Now, I've been told not to try for a 20 degree drop in my radiant slab. So I've purchased a 3way thermostatic mixing valve (Heatgard 115H). To meet 75,000 BTU/hr with a 15F drop in water temp will require about 10.5 gpm..... Really more than 1" can handle in this situation.... so my thought is to pump hot (~180F) water straight out of the primary loop into the shop. Then have the thermostatic valve in the shop with the second pump to circulate through the slad. That way the 212' run of 1" pex only has to carry like 3 or 4 gpm of flow as it's just make-up water to keep the slad loop at around 110F....... Will this work or is it budget-enduced wishful thinking?

    Here are some vital figures pertaining to my situation:

    Loop Lenghts: From Primary to house is 140' of pipe, one way, for both the furnace handler and the DHW
    From Primary to shop is 212' of pipe, one way, for both the slab and office air handler
    From Primary to milkhouse DHW is 55' one way.

    I plan to use the following size pipes:

    House DHW: 140'+140' 3/4" Pex for total of 280'
    Milkhouse DHW: 55'+55' 3/4 Pex for total of 110'
    Shop Office Air Handler: 212'+212' 3/4" Pex for total of 424'
    Shop Slab: 212'+212' 1" Pex for total of 424' to the Mixing valve, then ~ 6' more from mixing valve to radiant slab (with second pump thrown in there somewhere)
    House Air Handler: 140'+140' 1" Pex + 140'+140' 3/4" Pex Manifolded together for total of 280' 1" Pex & 280' 3/4" Pex. This should be able to flow about 12 gpm while still staying under 6'/100 for pump head.

    Will this work? I'd go with 1-1/4" to the house air handler, but it's soooo expensive and almost impossible to get fittings for (plus my crimp tool won't do over 1")

    Just looking for advice before laying out the dough.
  11. deerefanatic

    deerefanatic Minister of Fire

    Joined:
    Apr 6, 2008
    Messages:
    676
    Loc:
    Ladysmith, WI
    Well, work is started!! :)

    The excavator is here digging as I write this...... Then tomorrow the insulator comes to spray in the Corbond....

    then I'll pour the slab and set the posts for my boiler shed, set the tank inside, and build the roof and walls around it.......

    And at some point, finish the plumbing, electrical, and build the boiler........ Whew!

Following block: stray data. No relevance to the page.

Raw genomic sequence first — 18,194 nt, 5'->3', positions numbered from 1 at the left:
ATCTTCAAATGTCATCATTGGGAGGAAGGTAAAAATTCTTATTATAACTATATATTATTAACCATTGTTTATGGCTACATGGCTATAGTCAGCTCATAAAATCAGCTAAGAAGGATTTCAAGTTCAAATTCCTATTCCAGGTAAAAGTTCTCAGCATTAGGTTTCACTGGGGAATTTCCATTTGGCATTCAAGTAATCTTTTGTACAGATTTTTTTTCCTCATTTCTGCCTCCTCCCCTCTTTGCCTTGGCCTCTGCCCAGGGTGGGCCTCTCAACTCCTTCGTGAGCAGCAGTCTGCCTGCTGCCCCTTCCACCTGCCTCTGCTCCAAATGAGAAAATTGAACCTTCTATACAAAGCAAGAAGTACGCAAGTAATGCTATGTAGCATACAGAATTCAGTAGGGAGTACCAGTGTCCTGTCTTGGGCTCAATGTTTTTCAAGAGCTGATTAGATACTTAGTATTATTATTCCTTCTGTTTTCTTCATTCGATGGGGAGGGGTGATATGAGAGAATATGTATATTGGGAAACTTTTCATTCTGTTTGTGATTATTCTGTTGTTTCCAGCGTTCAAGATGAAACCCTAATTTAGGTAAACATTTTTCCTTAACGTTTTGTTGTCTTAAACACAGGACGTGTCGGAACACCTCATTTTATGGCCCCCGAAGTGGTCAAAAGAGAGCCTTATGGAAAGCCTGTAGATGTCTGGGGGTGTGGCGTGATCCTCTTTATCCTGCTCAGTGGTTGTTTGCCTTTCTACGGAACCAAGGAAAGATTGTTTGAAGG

12. Nofossil

    Nofossil Moderator Emeritus

    Joined:
    Oct 4, 2007
    Messages:
    3,398
    Loc:
    Addison County, Vermont
    So... I'm probably missing something, but if your peak load is 48,000 btu/hr why design the system to deliver 125,000? It's good to design in a bit of margin, but that seems like a lot. It's driving up the cost of installing and operating the system.
  13. deerefanatic

    deerefanatic Minister of Fire

    Joined:
    Apr 6, 2008
    Messages:
    676
    Loc:
    Ladysmith, WI
    Yes, I know that..... But, I am simply very leery of the 48,000 btu/hr heatload........ Simple reason: when we quit using the indoor wood furnace, the propane furnace had to run almost continually on cold days just to keep the house at 65..... Now granted, its a hi-efficiency so it may have been modulating, I don't know..... But I wanted to be better safe than sorry....

    so in a nutshell, that's why.... Plus, by running the extra pex now, I've got room for expansion (radiant, etc....)

    the excavator got everything dug out.... He dropped the hoe into the ditch and had to have his son come over with the dozer and pull him out. (He was sitting astradle the ditch and it caved on one side...) but nobody was hurt thankfully...... Got all the pex run to the shop and milkhouse this afternoon, and got started figuring out a way to get the pex into the house....

    Insulation guy comes tomorrow......... Yeehawww!
  14. deerefanatic

    deerefanatic Minister of Fire

    Joined:
    Apr 6, 2008
    Messages:
    676
    Loc:
    Ladysmith, WI
    The insulation guy came Friday.... $1600 later I have a nice thick layer of Corbond at the rate of 6.6R value per inch, 4 inches thick.... Plus about 1.5 inches of insulation between hot and cold lines.... Buried about 5 feet down.

    I've got my conduit laid and the electric wire and control wires ran through it......

    About 85% of the trench is now filled in as I write this (thank goodness for a neighbor with a skid steer!)
Thread Status:
Not open for further replies.

Share This Page